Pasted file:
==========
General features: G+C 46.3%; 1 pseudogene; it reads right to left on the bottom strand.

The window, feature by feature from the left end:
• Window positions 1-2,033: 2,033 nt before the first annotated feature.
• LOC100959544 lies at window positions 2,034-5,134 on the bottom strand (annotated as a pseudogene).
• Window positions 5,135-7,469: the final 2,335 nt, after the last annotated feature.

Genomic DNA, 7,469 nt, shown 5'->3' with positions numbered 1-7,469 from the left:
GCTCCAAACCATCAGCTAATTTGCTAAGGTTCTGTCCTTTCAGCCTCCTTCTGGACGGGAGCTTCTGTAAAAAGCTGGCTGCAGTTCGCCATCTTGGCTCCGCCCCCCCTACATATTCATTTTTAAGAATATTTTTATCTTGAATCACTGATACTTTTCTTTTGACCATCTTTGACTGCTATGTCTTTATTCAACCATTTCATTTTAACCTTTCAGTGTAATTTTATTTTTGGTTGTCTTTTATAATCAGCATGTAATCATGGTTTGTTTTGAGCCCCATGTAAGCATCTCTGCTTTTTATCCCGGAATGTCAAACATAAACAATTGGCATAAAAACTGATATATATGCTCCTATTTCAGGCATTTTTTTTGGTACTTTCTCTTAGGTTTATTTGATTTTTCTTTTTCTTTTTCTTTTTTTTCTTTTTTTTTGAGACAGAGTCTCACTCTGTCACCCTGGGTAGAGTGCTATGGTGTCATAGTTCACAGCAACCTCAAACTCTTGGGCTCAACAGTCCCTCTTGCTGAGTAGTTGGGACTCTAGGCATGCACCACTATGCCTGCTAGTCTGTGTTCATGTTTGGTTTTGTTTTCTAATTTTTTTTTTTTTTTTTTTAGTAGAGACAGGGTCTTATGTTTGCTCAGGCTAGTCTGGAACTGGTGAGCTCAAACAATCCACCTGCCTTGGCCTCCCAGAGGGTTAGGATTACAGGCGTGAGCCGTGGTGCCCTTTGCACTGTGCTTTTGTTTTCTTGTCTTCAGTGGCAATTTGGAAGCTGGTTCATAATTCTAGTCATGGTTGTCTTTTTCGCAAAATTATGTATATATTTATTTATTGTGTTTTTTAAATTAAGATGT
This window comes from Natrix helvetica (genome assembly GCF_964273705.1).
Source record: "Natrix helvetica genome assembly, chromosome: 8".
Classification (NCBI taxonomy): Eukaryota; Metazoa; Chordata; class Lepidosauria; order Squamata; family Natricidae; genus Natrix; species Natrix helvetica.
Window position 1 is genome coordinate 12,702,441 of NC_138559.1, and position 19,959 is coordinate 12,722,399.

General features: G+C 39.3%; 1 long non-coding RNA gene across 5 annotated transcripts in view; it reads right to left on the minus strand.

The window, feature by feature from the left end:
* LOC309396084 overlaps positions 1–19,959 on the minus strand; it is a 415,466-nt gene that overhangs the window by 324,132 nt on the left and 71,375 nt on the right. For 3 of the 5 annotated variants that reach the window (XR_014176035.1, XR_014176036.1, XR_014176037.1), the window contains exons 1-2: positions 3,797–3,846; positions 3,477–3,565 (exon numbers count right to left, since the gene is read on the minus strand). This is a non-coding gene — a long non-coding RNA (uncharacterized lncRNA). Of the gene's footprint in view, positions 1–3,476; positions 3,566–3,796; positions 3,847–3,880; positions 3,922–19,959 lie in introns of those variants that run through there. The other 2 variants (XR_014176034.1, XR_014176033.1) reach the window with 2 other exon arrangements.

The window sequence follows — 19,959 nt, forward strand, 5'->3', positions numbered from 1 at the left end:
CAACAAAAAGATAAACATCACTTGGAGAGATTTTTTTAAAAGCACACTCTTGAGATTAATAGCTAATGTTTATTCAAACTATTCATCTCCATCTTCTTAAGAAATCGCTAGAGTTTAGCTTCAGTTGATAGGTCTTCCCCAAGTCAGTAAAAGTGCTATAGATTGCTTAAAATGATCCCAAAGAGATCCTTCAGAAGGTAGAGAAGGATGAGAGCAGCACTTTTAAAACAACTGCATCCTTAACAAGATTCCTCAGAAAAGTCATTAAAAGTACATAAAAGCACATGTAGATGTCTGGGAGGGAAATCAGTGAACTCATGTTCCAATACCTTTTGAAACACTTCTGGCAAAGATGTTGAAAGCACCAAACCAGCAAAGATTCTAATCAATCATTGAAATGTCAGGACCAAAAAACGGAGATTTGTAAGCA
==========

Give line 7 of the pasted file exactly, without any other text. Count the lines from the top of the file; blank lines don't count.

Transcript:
GCTCCAAACCATCAGCTAATTTGCTAAGGTTCTGTCCTTTCAGCCTCCTTCTGGACGGGAGCTTCTGTAAAAAGCTGGCTGCAGTTCGCCATCTTGGCTCCGCCCCCCCTACATATTCATTTTTAAGAATATTTTTATCTTGAATCACTGATACTTTTCTTTTGACCATCTTTGACTGCTATGTCTTTATTCAACCATTTCATTTTAACCTTTCAGTGTAATTTTATTTTTGGTTGTCTTTTATAATCAGCATGTAATCATGGTTTGTTTTGAGCCCCATGTAAGCATCTCTGCTTTTTATCCCGGAATGTCAAACATAAACAATTGGCATAAAAACTGATATATATGCTCCTATTTCAGGCATTTTTTTTGGTACTTTCTCTTAGGTTTATTTGATTTTTCTTTTTCTTTTTCTTTTTTTTCTTTTTTTTTGAGACAGAGTCTCACTCTGTCACCCTGGGTAGAGTGCTATGGTGTCATAGTTCACAGCAACCTCAAACTCTTGGGCTCAACAGTCCCTCTTGCTGAGTAGTTGGGACTCTAGGCATGCACCACTATGCCTGCTAGTCTGTGTTCATGTTTGGTTTTGTTTTCTAATTTTTTTTTTTTTTTTTTTAGTAGAGACAGGGTCTTATGTTTGCTCAGGCTAGTCTGGAACTGGTGAGCTCAAACAATCCACCTGCCTTGGCCTCCCAGAGGGTTAGGATTACAGGCGTGAGCCGTGGTGCCCTTTGCACTGTGCTTTTGTTTTCTTGTCTTCAGTGGCAATTTGGAAGCTGGTTCATAATTCTAGTCATGGTTGTCTTTTTCGCAAAATTATGTATATATTTATTTATTGTGTTTTTTAAATTAAGATGT